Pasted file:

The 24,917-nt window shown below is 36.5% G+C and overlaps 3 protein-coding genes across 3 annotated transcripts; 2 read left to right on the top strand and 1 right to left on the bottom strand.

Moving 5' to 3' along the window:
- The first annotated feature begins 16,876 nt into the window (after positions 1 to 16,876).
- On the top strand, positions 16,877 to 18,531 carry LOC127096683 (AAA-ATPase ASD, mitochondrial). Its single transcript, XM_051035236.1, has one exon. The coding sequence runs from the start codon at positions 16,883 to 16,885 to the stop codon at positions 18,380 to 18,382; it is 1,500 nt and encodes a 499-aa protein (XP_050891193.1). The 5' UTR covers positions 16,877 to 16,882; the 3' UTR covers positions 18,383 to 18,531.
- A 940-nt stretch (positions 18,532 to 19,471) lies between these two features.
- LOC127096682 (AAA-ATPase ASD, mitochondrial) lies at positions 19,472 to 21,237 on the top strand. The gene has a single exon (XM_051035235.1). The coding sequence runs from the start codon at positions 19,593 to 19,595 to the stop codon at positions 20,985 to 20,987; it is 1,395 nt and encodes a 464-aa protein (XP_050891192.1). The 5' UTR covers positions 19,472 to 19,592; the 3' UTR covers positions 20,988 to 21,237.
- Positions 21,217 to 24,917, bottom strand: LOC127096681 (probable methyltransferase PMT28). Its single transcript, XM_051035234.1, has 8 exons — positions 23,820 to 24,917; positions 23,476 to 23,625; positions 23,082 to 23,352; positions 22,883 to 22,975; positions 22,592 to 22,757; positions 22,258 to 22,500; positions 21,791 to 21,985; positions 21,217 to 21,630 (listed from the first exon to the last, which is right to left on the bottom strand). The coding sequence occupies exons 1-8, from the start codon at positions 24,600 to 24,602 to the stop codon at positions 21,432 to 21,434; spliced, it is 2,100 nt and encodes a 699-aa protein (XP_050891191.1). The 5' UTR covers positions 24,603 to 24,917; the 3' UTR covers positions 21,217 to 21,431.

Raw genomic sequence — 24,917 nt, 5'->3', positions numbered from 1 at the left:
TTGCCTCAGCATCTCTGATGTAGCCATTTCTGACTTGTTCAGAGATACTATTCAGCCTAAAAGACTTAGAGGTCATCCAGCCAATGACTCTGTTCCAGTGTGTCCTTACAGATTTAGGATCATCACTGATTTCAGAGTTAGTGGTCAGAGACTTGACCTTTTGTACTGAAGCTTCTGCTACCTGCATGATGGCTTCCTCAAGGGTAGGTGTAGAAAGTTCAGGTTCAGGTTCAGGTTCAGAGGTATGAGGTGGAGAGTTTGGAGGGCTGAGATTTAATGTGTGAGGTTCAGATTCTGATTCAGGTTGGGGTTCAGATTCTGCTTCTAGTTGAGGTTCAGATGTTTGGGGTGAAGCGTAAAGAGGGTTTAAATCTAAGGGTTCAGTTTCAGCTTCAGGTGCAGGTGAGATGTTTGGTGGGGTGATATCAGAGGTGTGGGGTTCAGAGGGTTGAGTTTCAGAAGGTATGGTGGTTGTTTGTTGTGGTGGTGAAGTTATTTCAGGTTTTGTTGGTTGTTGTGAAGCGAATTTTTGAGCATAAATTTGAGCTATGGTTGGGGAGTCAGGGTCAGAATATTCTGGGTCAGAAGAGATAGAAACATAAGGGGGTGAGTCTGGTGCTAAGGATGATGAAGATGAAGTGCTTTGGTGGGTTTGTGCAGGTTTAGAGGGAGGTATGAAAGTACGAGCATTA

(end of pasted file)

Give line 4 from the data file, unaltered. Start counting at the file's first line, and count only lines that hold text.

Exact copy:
- On the top strand, positions 16,877 to 18,531 carry LOC127096683 (AAA-ATPase ASD, mitochondrial). Its single transcript, XM_051035236.1, has one exon. The coding sequence runs from the start codon at positions 16,883 to 16,885 to the stop codon at positions 18,380 to 18,382; it is 1,500 nt and encodes a 499-aa protein (XP_050891193.1). The 5' UTR covers positions 16,877 to 16,882; the 3' UTR covers positions 18,383 to 18,531.